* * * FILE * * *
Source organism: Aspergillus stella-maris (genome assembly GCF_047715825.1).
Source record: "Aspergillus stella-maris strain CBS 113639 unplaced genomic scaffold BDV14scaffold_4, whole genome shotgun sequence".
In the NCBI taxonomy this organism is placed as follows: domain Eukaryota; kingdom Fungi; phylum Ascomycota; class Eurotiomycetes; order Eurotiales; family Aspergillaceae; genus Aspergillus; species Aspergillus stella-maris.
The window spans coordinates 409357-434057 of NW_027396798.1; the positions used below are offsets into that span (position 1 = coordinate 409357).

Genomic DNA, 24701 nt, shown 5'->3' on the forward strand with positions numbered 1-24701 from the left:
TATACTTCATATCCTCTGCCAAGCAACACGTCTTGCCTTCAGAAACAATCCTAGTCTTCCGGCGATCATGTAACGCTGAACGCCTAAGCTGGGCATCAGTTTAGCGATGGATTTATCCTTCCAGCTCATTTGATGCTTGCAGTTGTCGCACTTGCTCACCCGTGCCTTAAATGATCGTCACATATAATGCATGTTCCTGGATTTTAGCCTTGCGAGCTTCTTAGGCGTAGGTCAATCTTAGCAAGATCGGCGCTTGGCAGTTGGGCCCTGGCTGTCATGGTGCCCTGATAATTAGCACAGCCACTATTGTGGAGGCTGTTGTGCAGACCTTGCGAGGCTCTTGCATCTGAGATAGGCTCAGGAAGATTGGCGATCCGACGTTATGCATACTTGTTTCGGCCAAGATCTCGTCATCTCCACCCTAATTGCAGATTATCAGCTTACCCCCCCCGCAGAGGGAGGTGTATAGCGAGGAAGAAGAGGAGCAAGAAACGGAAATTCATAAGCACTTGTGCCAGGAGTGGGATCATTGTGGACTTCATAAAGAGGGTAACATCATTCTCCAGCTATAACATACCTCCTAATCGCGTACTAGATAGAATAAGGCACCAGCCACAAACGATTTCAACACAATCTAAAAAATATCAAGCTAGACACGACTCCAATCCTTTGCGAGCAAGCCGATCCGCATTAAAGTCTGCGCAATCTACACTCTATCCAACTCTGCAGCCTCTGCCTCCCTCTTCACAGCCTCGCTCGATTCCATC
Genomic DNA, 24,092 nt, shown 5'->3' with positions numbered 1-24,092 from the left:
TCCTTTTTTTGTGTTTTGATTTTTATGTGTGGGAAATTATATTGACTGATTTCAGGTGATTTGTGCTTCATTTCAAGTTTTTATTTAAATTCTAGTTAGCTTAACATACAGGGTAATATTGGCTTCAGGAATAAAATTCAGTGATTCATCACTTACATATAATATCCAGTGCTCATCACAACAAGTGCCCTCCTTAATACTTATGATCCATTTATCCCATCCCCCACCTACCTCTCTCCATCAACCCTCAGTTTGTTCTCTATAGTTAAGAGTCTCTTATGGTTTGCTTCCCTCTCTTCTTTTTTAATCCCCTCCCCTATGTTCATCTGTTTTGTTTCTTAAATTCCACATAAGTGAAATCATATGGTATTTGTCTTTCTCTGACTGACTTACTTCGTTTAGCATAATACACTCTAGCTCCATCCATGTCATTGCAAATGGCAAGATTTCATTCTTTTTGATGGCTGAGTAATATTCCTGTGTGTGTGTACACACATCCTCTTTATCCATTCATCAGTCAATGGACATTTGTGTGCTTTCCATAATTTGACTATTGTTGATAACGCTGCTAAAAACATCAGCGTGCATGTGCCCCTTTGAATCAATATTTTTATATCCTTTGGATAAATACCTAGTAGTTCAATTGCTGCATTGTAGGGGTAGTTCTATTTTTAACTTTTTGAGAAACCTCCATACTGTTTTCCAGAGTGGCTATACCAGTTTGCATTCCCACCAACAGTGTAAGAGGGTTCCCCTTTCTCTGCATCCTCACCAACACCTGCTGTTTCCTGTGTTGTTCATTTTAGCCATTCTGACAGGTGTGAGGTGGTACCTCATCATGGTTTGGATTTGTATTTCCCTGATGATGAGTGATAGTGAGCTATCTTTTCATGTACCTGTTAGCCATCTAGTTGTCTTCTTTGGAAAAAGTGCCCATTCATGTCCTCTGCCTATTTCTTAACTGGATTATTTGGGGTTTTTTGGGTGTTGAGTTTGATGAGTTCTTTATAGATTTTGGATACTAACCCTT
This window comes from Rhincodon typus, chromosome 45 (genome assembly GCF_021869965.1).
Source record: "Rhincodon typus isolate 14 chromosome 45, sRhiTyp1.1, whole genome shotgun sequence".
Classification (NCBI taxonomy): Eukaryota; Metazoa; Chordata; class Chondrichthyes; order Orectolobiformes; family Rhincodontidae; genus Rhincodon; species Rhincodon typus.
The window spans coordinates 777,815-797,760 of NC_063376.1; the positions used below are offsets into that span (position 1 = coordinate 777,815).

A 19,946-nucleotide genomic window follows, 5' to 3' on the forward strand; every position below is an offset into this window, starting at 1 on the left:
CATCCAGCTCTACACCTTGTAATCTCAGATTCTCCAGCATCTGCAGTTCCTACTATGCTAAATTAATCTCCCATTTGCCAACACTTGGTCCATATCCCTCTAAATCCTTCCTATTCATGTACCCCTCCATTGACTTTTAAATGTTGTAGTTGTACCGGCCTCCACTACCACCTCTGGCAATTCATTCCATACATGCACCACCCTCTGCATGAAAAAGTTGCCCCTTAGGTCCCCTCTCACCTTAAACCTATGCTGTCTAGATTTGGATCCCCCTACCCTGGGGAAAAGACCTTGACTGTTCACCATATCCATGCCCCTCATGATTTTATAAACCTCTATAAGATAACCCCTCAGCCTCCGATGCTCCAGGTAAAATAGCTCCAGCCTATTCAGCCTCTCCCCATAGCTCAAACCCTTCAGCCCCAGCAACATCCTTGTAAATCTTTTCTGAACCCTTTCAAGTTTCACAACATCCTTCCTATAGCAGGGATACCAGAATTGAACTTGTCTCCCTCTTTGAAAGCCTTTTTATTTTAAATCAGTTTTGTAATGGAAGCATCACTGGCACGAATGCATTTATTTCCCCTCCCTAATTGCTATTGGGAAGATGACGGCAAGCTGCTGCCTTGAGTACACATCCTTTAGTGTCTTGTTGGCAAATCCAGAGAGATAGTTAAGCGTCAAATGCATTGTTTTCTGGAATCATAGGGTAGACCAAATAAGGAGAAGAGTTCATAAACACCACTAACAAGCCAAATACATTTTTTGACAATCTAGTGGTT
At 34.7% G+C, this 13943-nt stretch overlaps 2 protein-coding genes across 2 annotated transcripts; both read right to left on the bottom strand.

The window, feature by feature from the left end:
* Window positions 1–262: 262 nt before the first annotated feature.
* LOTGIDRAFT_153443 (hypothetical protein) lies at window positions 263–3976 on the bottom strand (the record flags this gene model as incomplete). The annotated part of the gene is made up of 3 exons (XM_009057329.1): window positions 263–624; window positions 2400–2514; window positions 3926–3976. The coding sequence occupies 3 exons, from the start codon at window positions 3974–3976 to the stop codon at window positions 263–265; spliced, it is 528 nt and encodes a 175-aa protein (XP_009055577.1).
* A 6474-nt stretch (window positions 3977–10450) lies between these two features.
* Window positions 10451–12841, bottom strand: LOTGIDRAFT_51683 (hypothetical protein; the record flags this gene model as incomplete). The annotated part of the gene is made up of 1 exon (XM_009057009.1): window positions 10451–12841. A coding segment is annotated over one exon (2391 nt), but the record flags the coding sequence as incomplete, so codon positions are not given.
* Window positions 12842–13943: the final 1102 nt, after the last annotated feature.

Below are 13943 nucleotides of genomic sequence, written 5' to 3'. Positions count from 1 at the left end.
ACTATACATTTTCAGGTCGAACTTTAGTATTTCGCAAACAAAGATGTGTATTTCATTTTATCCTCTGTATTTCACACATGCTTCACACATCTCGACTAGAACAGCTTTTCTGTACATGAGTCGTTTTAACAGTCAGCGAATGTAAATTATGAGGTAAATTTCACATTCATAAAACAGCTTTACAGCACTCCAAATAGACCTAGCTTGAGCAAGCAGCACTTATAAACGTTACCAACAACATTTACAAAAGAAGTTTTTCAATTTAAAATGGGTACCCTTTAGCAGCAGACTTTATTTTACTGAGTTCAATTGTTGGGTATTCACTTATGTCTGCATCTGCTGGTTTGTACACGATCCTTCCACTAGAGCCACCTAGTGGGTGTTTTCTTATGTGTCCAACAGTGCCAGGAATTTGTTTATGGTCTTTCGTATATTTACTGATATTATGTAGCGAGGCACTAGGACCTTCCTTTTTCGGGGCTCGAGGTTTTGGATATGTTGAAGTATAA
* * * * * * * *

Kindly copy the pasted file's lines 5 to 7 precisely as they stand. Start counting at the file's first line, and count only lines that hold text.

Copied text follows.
Genomic DNA, 24701 nt, shown 5'->3' on the forward strand with positions numbered 1-24701 from the left:
TATACTTCATATCCTCTGCCAAGCAACACGTCTTGCCTTCAGAAACAATCCTAGTCTTCCGGCGATCATGTAACGCTGAACGCCTAAGCTGGGCATCAGTTTAGCGATGGATTTATCCTTCCAGCTCATTTGATGCTTGCAGTTGTCGCACTTGCTCACCCGTGCCTTAAATGATCGTCACATATAATGCATGTTCCTGGATTTTAGCCTTGCGAGCTTCTTAGGCGTAGGTCAATCTTAGCAAGATCGGCGCTTGGCAGTTGGGCCCTGGCTGTCATGGTGCCCTGATAATTAGCACAGCCACTATTGTGGAGGCTGTTGTGCAGACCTTGCGAGGCTCTTGCATCTGAGATAGGCTCAGGAAGATTGGCGATCCGACGTTATGCATACTTGTTTCGGCCAAGATCTCGTCATCTCCACCCTAATTGCAGATTATCAGCTTACCCCCCCCGCAGAGGGAGGTGTATAGCGAGGAAGAAGAGGAGCAAGAAACGGAAATTCATAAGCACTTGTGCCAGGAGTGGGATCATTGTGGACTTCATAAAGAGGGTAACATCATTCTCCAGCTATAACATACCTCCTAATCGCGTACTAGATAGAATAAGGCACCAGCCACAAACGATTTCAACACAATCTAAAAAATATCAAGCTAGACACGACTCCAATCCTTTGCGAGCAAGCCGATCCGCATTAAAGTCTGCGCAATCTACACTCTATCCAACTCTGCAGCCTCTGCCTCCCTCTTCACAGCCTCGCTCGATTCCATC
Genomic DNA, 24,092 nt, shown 5'->3' with positions numbered 1-24,092 from the left: